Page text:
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MARGIN CALL (review)

Produced by Robert Ogden Barnum, Michael Benaroya, 
Neal Dodson, Joe Jenckes, Corey Moosa, Zachary Quinto
Written and Directed by J.C. Chandor
Starring Kevin Spacey, Paul Bettany, Jeremy Irons, 
Zachary Quinto, Penn Badgley, Simon Baker, 
Mary McDonnell, Demi Moore, Stanley Tucci

Margin Call is the best horror film in recent memory.

Taking place during a twenty four hour period beginning with a downsizing of an investment firm and ending with the first steps toward the 2008 financial collapse.

Analyst Eric Dale (Tucci) is laid off in the opening moments of the film, handing off a flash drive to his protege, Peter Sullivan (Quinto) with the warning “be careful.”   Under the advisement of supervisor Will Emerson (Bettany), to “keep his head down” during the firings, Sullivan finishes Dale’s risk assessment, discovering the crash before it happens.  As members of the firm (Moore, Baker and Spacey) assemble with it’s CEO (Irons) to discuss their next move, it becomes obvious that it’s every man for themselves. 

Irons’ John Tuld declares, ” There are three ways to make a living in this business. Be first, be smarter, or cheat.  And I don’t cheat.”

But does he?  Is he smarter to protect himself and the firm at the expense of millions of people?  As Spacey’s Rogers tells Tuld, “You’re selling something that you know has no value.”  What he’s doing isn’t right, but is it better to be first?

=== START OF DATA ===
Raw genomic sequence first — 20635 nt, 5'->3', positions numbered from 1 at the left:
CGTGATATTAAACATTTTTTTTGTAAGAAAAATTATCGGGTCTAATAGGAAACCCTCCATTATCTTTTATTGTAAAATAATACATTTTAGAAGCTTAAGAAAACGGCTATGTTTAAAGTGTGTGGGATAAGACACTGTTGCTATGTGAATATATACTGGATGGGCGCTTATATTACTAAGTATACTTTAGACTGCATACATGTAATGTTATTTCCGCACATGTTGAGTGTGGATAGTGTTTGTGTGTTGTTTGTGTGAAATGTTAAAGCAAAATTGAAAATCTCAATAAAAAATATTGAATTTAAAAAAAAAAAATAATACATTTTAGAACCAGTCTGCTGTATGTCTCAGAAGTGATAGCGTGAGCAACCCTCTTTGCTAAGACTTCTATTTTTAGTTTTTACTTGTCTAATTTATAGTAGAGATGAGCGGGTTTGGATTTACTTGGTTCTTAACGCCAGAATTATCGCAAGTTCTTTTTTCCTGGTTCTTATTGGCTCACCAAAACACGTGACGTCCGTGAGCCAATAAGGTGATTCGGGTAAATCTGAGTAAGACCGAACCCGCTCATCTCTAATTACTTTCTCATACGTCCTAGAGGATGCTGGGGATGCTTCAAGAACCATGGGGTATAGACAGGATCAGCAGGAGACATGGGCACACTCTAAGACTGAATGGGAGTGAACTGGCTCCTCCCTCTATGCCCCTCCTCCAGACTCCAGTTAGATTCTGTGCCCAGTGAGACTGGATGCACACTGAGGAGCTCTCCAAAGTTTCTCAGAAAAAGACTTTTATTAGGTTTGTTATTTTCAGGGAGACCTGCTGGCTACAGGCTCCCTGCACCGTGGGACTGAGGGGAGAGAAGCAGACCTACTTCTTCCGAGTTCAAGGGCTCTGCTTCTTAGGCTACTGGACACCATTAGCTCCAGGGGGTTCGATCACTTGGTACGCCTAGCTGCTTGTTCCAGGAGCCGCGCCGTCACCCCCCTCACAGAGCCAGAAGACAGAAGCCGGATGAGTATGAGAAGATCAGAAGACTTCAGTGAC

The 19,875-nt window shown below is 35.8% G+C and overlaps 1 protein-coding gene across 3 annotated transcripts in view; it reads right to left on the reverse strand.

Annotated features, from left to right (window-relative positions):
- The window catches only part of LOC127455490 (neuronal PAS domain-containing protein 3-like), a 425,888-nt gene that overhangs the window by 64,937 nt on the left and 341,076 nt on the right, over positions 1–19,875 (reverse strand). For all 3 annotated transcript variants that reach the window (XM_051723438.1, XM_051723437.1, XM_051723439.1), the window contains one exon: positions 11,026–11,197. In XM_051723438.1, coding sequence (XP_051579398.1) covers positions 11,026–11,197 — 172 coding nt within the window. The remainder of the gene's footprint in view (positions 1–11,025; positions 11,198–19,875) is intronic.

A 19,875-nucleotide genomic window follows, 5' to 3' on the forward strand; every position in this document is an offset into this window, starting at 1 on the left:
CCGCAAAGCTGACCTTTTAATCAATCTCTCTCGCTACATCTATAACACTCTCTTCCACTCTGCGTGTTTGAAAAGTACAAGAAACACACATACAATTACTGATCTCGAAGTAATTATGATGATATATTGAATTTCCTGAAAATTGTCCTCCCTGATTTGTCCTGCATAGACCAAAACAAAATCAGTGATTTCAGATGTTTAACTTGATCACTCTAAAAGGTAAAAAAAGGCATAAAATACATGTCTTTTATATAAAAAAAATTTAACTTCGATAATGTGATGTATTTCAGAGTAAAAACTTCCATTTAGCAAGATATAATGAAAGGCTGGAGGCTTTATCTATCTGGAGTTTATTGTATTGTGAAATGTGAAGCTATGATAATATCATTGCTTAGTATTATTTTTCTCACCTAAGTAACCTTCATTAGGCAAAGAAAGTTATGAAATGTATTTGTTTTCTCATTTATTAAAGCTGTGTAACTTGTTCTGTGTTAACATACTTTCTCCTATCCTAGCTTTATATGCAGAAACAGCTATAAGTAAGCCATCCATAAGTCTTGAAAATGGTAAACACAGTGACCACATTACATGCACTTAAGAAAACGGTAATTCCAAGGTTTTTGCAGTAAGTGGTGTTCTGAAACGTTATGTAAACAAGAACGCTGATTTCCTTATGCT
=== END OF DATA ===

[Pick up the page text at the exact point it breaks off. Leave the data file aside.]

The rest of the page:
The film also features terrific performances all around.  Spacey, Irons, Bettany and Baker all deliver some of their best work in recent memory and Moore, as the lone woman in the mix who has put aside a family for career only to become a corporate scapegoat, is excellent.  Tucci is as good as ever and co-star/producer Quinto quickly makes you forget Spock and Sylar as the junior analyst suddenly thrust into the limelight.  Mary McDonnell and Penn Badgley are also memorable in their supporting roles.

Margin Call is hardly sympathetic, but there are sympathetic characters.   First time writer/director J.C. Chandor has crafted a timely, smart and memorable film and is a must see for everyone.  Highly recommended.

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